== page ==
It was, according to Payne party veterans, a most nostalgic affair. There were men dressed as vicars, retired prostitutes dressed in rubber, wielding whips, and plenty of bedroom activity - all in the incongruous surroundings of Payne's typically neat suburban decor - flowery wallpaper and patterned carpets. "Just like the old days," guests kept muttering, while la grande dame was misty-eyed with emotion. She held the party as a final tribute to days gone by, since, in the style of the Princess of Wales, she is retiring "from public life".
Even local cabbies who collected guests in the small hours shed a tear or two. "Before you get in, we better tell you we don't accept luncheon vouchers," they told passengers jokingly, sighing afterwards: "we haven't had to say that for 20 years."
Delegates attending the conference of the International Telecommunications Union, opened by Nelson Mandela in Geneva yesterday, perked up when they learnt that security required them each to have a conference code-name. "Mine is Sibelius," a BBC executive announced excitedly, "and I know that someone else's is Presley. The million-dollar question is, what is John Birt's?" The Beeb men plan, I believe, to walk up to Birt throughout the convention calling him every composer's name from Bach to Strauss until he acknowledges one. Ah well. I guess it beats talking about the telecommunications industry.
In the good old days MPs existed to help and represent their constituents. Alas, it seems that nowadays Geoffrey Clifton-Brown, Tory MP for Cirencester and Tewkesbury thinks he is far too busy for such humdrum concerns. He recently received a letter from 18-year-old Amy Street, an A-level student at a Cotswold comprehensive, asking for literature on Tory Party policy on Europe to help her for her history coursework project comparing current divisions in the party over Europe with those provoked by the Corn Laws in 1846.
It seems, however, that Mr Clifton-Brown's sensibilities were offended by her approach. Instead of responding to Ms Street, he wrote to her headmaster, saying: "It is really not the function of a Member of Parliament to assist students with their courses ... this request is going well beyond the parameters of an MP ... I would be most grateful if you would pass on this information to all your staff to preclude other students writing with similar requests."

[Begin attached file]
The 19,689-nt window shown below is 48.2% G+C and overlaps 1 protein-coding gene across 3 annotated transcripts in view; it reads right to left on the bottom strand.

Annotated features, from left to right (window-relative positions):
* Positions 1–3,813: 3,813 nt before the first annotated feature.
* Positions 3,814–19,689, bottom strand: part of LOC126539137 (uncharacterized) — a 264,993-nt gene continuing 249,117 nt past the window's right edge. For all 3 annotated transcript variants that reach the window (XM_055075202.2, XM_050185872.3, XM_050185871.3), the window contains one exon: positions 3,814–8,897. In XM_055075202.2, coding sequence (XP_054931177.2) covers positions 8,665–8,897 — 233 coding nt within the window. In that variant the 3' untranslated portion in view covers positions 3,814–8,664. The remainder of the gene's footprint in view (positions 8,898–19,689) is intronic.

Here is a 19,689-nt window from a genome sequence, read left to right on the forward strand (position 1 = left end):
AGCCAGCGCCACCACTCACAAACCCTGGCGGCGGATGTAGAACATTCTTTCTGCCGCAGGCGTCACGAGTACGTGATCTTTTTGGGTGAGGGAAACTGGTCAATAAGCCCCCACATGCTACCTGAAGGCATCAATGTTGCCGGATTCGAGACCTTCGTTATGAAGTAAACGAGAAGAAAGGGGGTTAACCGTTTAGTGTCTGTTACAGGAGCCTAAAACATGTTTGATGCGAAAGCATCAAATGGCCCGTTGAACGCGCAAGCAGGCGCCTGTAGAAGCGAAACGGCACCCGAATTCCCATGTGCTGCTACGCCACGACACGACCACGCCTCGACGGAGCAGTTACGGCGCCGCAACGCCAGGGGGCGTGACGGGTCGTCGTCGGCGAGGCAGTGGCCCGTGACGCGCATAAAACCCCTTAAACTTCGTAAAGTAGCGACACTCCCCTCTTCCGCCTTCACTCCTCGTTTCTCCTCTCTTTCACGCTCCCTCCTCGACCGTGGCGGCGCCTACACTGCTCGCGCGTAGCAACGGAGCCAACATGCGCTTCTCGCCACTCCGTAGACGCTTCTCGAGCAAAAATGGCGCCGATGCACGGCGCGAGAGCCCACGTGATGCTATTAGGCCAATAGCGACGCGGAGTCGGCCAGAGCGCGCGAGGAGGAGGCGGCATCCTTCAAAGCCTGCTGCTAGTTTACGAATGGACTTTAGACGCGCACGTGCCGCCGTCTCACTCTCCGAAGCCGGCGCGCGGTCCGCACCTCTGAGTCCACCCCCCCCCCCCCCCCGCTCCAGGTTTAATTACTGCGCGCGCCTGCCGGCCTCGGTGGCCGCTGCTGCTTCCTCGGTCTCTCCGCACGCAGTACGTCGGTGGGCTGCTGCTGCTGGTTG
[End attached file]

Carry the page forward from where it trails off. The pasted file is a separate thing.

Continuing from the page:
Ms Street, an intelligent lady, on course for Oxford, is understandably miffed. "All I wanted was a leaflet. I hardly think he would have got a deluge of pestering letters," she says. "He also had the cheek to send me a letter on my 18th birthday - because, no doubt, he wants my vote at the general election." Something tells me he's blown that one.
Speaking of Tory splits on Europe, this week sees the launch of Andrew Roberts's debut thriller, The Aachen Memorandum, a work of unadulterated propaganda for the Eurosceptic cause (Roberts is the historian who joined John Redwood's bandwagon in the summer). His book is set in the United States of Europe in 2045 where evil and corruption abound in government (of course) and the good guys are the insurrectionist movement of Nats (nationalists).
The most mystifying thing about this book is the identity of the man upon whom Roberts has based his fat, balding, but none the less very brilliant asthmatic journalist hero, Horatio Lestoq.
Vestigially, he is undoubtedly Matthew d'Ancona, a fellow of All Souls and assistant editor of the Times who published the controversial Irish Framework document earlier this year. Roberts labels Lestoq the "demon document detective" - a reference to d'Ancona's forthcoming publication alleging that certain fragments found at Oxford are eye-witness accounts of Christ. "There are also," Roberts concedes, "parts of Dean Godson - a Sunday Telegraph leader writer - in him." But Lestoq has one character trait that d'Ancona assures me he does not recognise. The man is a regular Lothario. And when he isn't actually in bed with a pouting mega-babe, he has sex on the brain. "When he gets to the bedroom, all resemblance to me ends," says d'Ancona firmly. "That's the part of him that was unmistakably Andrew Roberts [recently married] in his bachelor days. "
To the launch of Prospect, Britain's new pluralistic political monthly magazine, which, it must be said, bears a closer resemblance to an inflight magazine, on the outside at least, than to any august political journal. Still, the party at Senate House, in Bloomsbury, London, was, to everybody's enormous surprise, packed. Many, including John Brown, owner of Viz magazine, had not got a clue why they had been asked. "I don't understand it," Brown told friends. "David Goodhart [Prospect's editor] asked me to contribute to the magazine's funding. I refused - not very politely - yet he still asked me."
But all became clear when Goodhart got up to speak. He thanked all those who had contributed and all those who hadn't - for the latter he said had stiffened his resolve to publish. "That's why I decided to invite them tonight ... they know who they are,'' he declared. At which point several in the room, Brown included, stared fixedly into their drinks.
Those of you who can recall from Four Weddings and a Funeral, Duckface's floral bridal arrangement - surely one of the factors that caused Grant's character to jilt her at the altar - may be interested to know that its manufacturer has written a book called Wedding Flowers, published this month. In the manner of Hugh Grant, the florist Simon Lycett, 28, has acquired fame on the back of FWAF. Not only has Ebury press asked him to write the book on wedding arrangements, but he has also just finished doing the flowers for the forthcoming film Restoration, starring Meg Ryan and Robert Dowey jnr. "My next project is Trevor Nunn's Twelfth Night," he tells me happily. At last! A suitable period for that revolting flowery headpiece.Reuse content